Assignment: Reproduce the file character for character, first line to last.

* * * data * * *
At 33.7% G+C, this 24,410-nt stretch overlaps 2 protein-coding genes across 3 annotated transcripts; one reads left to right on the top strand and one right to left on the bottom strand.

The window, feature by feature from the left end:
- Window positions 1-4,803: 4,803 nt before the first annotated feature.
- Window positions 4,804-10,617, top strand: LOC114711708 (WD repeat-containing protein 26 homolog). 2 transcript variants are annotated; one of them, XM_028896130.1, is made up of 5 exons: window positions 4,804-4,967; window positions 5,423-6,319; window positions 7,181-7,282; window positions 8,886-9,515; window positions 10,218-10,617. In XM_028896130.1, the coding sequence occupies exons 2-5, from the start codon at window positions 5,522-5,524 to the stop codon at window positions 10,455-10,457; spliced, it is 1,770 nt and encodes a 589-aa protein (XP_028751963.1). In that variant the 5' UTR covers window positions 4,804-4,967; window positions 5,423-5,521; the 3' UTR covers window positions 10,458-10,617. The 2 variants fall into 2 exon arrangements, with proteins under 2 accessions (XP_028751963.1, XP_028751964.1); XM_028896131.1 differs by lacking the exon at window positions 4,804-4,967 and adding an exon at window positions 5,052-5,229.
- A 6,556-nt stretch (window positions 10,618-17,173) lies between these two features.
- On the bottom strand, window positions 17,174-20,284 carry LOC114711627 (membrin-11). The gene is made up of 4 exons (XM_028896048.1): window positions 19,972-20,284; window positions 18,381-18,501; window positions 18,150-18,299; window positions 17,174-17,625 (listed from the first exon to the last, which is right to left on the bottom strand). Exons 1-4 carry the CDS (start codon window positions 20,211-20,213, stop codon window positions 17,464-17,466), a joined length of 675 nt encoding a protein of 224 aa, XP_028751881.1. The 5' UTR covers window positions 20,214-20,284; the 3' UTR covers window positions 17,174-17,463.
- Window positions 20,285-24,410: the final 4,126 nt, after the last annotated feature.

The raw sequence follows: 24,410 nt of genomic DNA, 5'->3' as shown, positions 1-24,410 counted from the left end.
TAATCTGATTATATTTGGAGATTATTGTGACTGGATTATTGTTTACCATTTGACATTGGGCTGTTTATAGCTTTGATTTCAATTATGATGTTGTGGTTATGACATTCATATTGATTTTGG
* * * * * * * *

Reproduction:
At 33.7% G+C, this 24,410-nt stretch overlaps 2 protein-coding genes across 3 annotated transcripts; one reads left to right on the top strand and one right to left on the bottom strand.

The window, feature by feature from the left end:
- Window positions 1-4,803: 4,803 nt before the first annotated feature.
- Window positions 4,804-10,617, top strand: LOC114711708 (WD repeat-containing protein 26 homolog). 2 transcript variants are annotated; one of them, XM_028896130.1, is made up of 5 exons: window positions 4,804-4,967; window positions 5,423-6,319; window positions 7,181-7,282; window positions 8,886-9,515; window positions 10,218-10,617. In XM_028896130.1, the coding sequence occupies exons 2-5, from the start codon at window positions 5,522-5,524 to the stop codon at window positions 10,455-10,457; spliced, it is 1,770 nt and encodes a 589-aa protein (XP_028751963.1). In that variant the 5' UTR covers window positions 4,804-4,967; window positions 5,423-5,521; the 3' UTR covers window positions 10,458-10,617. The 2 variants fall into 2 exon arrangements, with proteins under 2 accessions (XP_028751963.1, XP_028751964.1); XM_028896131.1 differs by lacking the exon at window positions 4,804-4,967 and adding an exon at window positions 5,052-5,229.
- A 6,556-nt stretch (window positions 10,618-17,173) lies between these two features.
- On the bottom strand, window positions 17,174-20,284 carry LOC114711627 (membrin-11). The gene is made up of 4 exons (XM_028896048.1): window positions 19,972-20,284; window positions 18,381-18,501; window positions 18,150-18,299; window positions 17,174-17,625 (listed from the first exon to the last, which is right to left on the bottom strand). Exons 1-4 carry the CDS (start codon window positions 20,211-20,213, stop codon window positions 17,464-17,466), a joined length of 675 nt encoding a protein of 224 aa, XP_028751881.1. The 5' UTR covers window positions 20,214-20,284; the 3' UTR covers window positions 17,174-17,463.
- Window positions 20,285-24,410: the final 4,126 nt, after the last annotated feature.

The raw sequence follows: 24,410 nt of genomic DNA, 5'->3' as shown, positions 1-24,410 counted from the left end.
TAATCTGATTATATTTGGAGATTATTGTGACTGGATTATTGTTTACCATTTGACATTGGGCTGTTTATAGCTTTGATTTCAATTATGATGTTGTGGTTATGACATTCATATTGATTTTGG